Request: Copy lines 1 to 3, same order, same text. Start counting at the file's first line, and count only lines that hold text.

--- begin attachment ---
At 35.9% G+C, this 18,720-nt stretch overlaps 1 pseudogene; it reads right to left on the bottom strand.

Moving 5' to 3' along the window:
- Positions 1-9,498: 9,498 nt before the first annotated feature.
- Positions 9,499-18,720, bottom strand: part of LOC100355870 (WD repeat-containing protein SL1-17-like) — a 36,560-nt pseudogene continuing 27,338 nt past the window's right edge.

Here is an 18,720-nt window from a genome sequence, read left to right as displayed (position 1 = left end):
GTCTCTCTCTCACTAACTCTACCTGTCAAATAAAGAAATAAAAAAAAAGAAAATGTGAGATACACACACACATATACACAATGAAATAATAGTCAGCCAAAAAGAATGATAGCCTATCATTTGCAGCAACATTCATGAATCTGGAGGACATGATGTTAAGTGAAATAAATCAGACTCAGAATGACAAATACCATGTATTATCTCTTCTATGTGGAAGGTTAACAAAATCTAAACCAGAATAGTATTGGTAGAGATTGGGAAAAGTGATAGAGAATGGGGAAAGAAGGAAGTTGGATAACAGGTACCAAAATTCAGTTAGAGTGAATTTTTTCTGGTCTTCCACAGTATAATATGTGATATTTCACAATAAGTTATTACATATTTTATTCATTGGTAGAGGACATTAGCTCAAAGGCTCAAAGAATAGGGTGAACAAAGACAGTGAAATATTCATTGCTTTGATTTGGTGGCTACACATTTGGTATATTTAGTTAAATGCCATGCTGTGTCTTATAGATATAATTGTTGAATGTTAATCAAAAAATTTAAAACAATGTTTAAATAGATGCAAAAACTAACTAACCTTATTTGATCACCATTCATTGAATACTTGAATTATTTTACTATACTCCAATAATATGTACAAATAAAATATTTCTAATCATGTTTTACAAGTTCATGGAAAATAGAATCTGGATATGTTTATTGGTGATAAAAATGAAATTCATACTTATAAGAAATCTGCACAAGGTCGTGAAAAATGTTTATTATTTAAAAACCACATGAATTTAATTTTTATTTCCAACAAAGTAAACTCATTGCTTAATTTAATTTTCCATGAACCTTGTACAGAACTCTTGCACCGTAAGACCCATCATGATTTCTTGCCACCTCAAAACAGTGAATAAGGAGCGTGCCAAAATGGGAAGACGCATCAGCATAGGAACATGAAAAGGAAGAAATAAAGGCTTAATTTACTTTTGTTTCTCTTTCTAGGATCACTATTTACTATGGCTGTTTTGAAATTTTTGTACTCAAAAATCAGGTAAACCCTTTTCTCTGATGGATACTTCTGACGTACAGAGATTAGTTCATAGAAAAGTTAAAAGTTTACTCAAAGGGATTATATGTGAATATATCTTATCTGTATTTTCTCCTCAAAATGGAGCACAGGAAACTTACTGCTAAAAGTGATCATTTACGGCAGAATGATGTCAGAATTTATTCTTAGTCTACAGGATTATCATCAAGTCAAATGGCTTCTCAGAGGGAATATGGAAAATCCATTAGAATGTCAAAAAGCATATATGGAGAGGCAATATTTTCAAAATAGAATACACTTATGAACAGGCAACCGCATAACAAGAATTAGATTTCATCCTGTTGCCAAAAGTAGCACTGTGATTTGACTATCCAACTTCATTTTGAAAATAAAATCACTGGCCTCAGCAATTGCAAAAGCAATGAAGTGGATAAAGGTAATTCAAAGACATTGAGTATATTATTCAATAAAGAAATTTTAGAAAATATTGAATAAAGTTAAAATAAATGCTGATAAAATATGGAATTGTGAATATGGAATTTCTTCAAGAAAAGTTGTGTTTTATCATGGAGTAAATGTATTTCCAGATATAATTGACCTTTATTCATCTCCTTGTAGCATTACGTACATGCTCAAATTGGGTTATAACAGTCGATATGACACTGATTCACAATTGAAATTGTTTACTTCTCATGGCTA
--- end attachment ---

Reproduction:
At 35.9% G+C, this 18,720-nt stretch overlaps 1 pseudogene; it reads right to left on the bottom strand.

Moving 5' to 3' along the window:
- Positions 1-9,498: 9,498 nt before the first annotated feature.